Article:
I have a shelf in a bookcase in a bedroom in Yorkshire. It’s labelled “to take to Canada”, and is still stacked with a large number of my favourite books. Every time my parents are getting ready to visit, they ask which ones I’d like this time, and then they stuff as many books as they can into their luggage. This time, I asked for my John Wyndham books.
I love re-reading old favourites. There are some books I’ve read as many as ten times. (I’m the same way with films – it drives my husband crazy). But when deciding which old friend to revisit first, I went with the one I’d read the fewest times – The Midwich Cuckoos.
I imagine that many of my readers are already familiar with this book (also filmed as Village of the Damned); briefly, a sleepy village in the English countryside falls into a day-long sleep, during which every woman of child-bearing age is impregnated. The children develop into identical beings with golden eyes and telepathic abilities, and the villagers (and the government) have to decide how to deal with the invaders.
It’s a cracking story, brilliantly told by John Wyndham. But having not read this book since I was a teenager, there were a few moments that hit me like being slapped in the face with a wet fish. For example:
On a young woman, “scarcely more than a schoolgirl”, seen carrying her newborn baby through the village:
‘Nevertheless, the fact remains that, however the girl takes it, she has been robbed. She has been swept suddenly from childhood into womanhood. I find that saddening. No chance to stretch her wings. She has to miss the age of true poetry’.
‘One would like to agree – but, in point of face, I doubt it,’ said Mr Leebody [the vicar]. ‘Not only are poets, active or passive, rather rare, but it suits more temperaments than our times like to pretend to go straight from dolls to babies’.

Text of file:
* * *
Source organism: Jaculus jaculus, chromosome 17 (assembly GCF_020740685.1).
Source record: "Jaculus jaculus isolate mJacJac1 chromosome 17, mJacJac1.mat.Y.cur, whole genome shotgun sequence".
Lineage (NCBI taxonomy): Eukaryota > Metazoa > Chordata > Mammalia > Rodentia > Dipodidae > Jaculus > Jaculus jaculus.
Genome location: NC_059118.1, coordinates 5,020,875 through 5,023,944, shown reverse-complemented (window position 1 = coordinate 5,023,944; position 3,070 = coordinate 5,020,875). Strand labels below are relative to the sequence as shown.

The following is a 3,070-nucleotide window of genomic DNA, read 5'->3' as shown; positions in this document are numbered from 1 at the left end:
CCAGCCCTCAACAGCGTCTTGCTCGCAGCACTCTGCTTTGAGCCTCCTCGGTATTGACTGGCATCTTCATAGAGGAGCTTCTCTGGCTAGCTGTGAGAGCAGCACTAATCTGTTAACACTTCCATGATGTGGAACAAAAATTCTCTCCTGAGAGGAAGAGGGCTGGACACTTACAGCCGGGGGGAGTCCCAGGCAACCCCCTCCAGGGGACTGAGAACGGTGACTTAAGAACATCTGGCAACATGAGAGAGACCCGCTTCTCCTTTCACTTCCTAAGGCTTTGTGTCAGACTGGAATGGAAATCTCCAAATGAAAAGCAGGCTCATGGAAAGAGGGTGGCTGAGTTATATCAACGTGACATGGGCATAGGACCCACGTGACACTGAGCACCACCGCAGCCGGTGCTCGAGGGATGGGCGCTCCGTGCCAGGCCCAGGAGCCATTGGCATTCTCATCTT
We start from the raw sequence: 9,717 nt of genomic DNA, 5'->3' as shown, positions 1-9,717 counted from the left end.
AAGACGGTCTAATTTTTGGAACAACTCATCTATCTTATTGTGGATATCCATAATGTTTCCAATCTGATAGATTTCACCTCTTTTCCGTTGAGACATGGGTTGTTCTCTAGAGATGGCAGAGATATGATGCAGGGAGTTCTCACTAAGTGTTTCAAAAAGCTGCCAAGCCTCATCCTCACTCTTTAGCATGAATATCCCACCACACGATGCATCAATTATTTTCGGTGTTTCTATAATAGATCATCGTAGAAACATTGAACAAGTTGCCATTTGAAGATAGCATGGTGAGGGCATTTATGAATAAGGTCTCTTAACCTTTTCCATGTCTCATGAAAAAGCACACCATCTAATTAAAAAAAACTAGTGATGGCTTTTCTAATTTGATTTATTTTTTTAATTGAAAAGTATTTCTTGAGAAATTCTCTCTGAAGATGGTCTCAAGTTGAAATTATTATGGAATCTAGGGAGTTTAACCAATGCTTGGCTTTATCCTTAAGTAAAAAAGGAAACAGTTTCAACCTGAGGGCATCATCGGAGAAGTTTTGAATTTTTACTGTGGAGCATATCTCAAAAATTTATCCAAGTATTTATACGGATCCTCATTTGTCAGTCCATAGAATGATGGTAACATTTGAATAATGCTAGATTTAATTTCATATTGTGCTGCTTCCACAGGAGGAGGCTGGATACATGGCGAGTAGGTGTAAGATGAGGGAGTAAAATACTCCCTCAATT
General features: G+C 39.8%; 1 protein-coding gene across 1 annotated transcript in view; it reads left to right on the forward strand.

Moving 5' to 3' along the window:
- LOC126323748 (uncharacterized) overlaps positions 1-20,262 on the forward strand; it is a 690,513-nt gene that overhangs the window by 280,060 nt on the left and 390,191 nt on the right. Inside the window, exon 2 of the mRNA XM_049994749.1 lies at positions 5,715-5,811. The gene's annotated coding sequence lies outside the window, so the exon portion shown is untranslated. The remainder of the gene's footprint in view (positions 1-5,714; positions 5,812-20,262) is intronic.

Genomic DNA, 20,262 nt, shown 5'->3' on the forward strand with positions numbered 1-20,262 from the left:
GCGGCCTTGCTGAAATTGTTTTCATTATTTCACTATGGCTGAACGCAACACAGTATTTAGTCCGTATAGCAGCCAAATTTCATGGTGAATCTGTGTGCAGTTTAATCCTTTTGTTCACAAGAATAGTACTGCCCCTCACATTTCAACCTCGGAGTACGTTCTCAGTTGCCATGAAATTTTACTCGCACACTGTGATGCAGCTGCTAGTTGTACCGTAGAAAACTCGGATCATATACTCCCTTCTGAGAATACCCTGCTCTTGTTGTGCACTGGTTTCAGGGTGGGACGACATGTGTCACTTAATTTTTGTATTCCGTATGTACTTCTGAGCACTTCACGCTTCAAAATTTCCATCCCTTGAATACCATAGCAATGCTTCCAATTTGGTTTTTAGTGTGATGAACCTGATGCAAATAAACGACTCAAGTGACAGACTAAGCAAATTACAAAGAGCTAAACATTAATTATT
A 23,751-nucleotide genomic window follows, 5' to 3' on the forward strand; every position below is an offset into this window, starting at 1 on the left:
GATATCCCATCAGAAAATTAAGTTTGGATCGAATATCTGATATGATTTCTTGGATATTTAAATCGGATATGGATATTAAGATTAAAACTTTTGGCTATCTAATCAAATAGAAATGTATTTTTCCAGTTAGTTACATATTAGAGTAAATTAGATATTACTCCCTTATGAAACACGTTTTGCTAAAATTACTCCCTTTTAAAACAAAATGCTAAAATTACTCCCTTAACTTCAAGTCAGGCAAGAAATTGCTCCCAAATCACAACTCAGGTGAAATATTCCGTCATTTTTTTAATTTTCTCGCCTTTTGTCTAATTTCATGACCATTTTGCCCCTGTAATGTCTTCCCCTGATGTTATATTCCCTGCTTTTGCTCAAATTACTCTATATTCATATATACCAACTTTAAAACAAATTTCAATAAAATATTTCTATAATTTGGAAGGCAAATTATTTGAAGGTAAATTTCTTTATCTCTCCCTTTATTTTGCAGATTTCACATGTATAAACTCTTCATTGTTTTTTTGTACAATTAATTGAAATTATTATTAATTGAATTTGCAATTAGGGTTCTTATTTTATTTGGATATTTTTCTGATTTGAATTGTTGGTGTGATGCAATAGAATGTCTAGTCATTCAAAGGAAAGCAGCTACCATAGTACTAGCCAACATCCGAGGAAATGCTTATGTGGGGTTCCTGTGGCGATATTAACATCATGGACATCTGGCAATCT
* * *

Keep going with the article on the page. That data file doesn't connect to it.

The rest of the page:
On the first reports of the babies’ unusual talents, from their mothers:
‘If,’ said Doctor Willers, heavily, ‘if we take all old wives’ – or young wives’ – tales at face value; if we remember that the majority of feminine tasks are deadly dull, and leave the mind so empty that the most trifling seed that falls there can grow into a riotous tangle, we shall not be surprised by an outlook on life which has the disproportion and the illogical inconsequence of a nightmare, where values are symbolic rather than literal.’
I suppose this kind of language is to be expected of a book first published in 1957, especially when the plot revolves around the subject of pregnancy and motherhood. And I suspect that Wyndham was actually relatively ahead of his time; the main character’s wife is, like the significant others of the main characters in Kraken and Triffids, very sensible and intelligent, if rather two dimensional. And there is this (emphasis mine):
‘It is difficult to appreciate how a woman sees these matters: all I can say is that if I were to be called upon, even in the most propitious circumstances, to bring forth life, the prospect would awe me considerably: had I any reason to suspect that it might be some unexpected form of life, I should probably go quite mad. Most women wouldn’t, of course; they are mentally tougher, but some might, so a convincing dismissal of the possibility will be best’.
However, this context only makes the outdated language slightly easier for a modern woman to read. It’s like listening to a beautiful piece of music, played by an otherwise competent musician who consistently fluffs one note.
I don’t want to deny myself the pleasure of reading great stories by great writers, just because of some outdated ideas and language. But I need more practice at the mental trick I had to employ in order to truly enjoy The Midwich Cuckoos – a state of voluntary cognitive dissonance designed to tune out that one bum note the musician keeps playing.